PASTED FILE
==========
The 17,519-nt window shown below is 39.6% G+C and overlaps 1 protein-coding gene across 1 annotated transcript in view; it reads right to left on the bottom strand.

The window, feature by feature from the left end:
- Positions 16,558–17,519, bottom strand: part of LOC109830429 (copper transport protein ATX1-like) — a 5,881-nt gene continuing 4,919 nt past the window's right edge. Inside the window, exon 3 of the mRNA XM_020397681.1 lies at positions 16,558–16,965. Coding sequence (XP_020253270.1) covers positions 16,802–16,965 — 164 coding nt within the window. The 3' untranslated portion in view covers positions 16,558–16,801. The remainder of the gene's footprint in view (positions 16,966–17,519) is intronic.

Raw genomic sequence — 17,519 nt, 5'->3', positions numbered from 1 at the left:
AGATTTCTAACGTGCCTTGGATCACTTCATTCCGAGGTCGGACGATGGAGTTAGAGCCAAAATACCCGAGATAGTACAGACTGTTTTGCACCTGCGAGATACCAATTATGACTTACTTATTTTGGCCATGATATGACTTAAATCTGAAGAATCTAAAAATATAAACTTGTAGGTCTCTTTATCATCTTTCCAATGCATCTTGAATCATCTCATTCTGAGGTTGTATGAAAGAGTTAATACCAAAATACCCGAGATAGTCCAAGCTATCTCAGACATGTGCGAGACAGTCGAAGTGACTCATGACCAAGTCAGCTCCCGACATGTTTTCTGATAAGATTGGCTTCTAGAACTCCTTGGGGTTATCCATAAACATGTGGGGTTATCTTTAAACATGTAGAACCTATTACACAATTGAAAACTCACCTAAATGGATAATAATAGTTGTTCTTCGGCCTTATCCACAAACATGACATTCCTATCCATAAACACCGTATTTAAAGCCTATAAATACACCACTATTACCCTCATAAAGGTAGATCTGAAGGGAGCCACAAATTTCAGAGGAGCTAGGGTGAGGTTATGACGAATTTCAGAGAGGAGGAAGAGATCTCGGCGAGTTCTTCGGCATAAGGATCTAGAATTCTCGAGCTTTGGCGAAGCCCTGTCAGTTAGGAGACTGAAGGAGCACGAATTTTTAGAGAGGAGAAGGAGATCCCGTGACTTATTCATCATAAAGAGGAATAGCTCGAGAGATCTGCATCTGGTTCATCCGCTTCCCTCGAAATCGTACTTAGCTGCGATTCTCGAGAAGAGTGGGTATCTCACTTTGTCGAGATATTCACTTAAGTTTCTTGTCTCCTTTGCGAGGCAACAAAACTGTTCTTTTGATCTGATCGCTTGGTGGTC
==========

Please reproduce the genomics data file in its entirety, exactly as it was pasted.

The 17,519-nt window shown below is 39.6% G+C and overlaps 1 protein-coding gene across 1 annotated transcript in view; it reads right to left on the bottom strand.

The window, feature by feature from the left end:
- Positions 16,558–17,519, bottom strand: part of LOC109830429 (copper transport protein ATX1-like) — a 5,881-nt gene continuing 4,919 nt past the window's right edge. Inside the window, exon 3 of the mRNA XM_020397681.1 lies at positions 16,558–16,965. Coding sequence (XP_020253270.1) covers positions 16,802–16,965 — 164 coding nt within the window. The 3' untranslated portion in view covers positions 16,558–16,801. The remainder of the gene's footprint in view (positions 16,966–17,519) is intronic.

Raw genomic sequence — 17,519 nt, 5'->3', positions numbered from 1 at the left:
AGATTTCTAACGTGCCTTGGATCACTTCATTCCGAGGTCGGACGATGGAGTTAGAGCCAAAATACCCGAGATAGTACAGACTGTTTTGCACCTGCGAGATACCAATTATGACTTACTTATTTTGGCCATGATATGACTTAAATCTGAAGAATCTAAAAATATAAACTTGTAGGTCTCTTTATCATCTTTCCAATGCATCTTGAATCATCTCATTCTGAGGTTGTATGAAAGAGTTAATACCAAAATACCCGAGATAGTCCAAGCTATCTCAGACATGTGCGAGACAGTCGAAGTGACTCATGACCAAGTCAGCTCCCGACATGTTTTCTGATAAGATTGGCTTCTAGAACTCCTTGGGGTTATCCATAAACATGTGGGGTTATCTTTAAACATGTAGAACCTATTACACAATTGAAAACTCACCTAAATGGATAATAATAGTTGTTCTTCGGCCTTATCCACAAACATGACATTCCTATCCATAAACACCGTATTTAAAGCCTATAAATACACCACTATTACCCTCATAAAGGTAGATCTGAAGGGAGCCACAAATTTCAGAGGAGCTAGGGTGAGGTTATGACGAATTTCAGAGAGGAGGAAGAGATCTCGGCGAGTTCTTCGGCATAAGGATCTAGAATTCTCGAGCTTTGGCGAAGCCCTGTCAGTTAGGAGACTGAAGGAGCACGAATTTTTAGAGAGGAGAAGGAGATCCCGTGACTTATTCATCATAAAGAGGAATAGCTCGAGAGATCTGCATCTGGTTCATCCGCTTCCCTCGAAATCGTACTTAGCTGCGATTCTCGAGAAGAGTGGGTATCTCACTTTGTCGAGATATTCACTTAAGTTTCTTGTCTCCTTTGCGAGGCAACAAAACTGTTCTTTTGATCTGATCGCTTGGTGGTC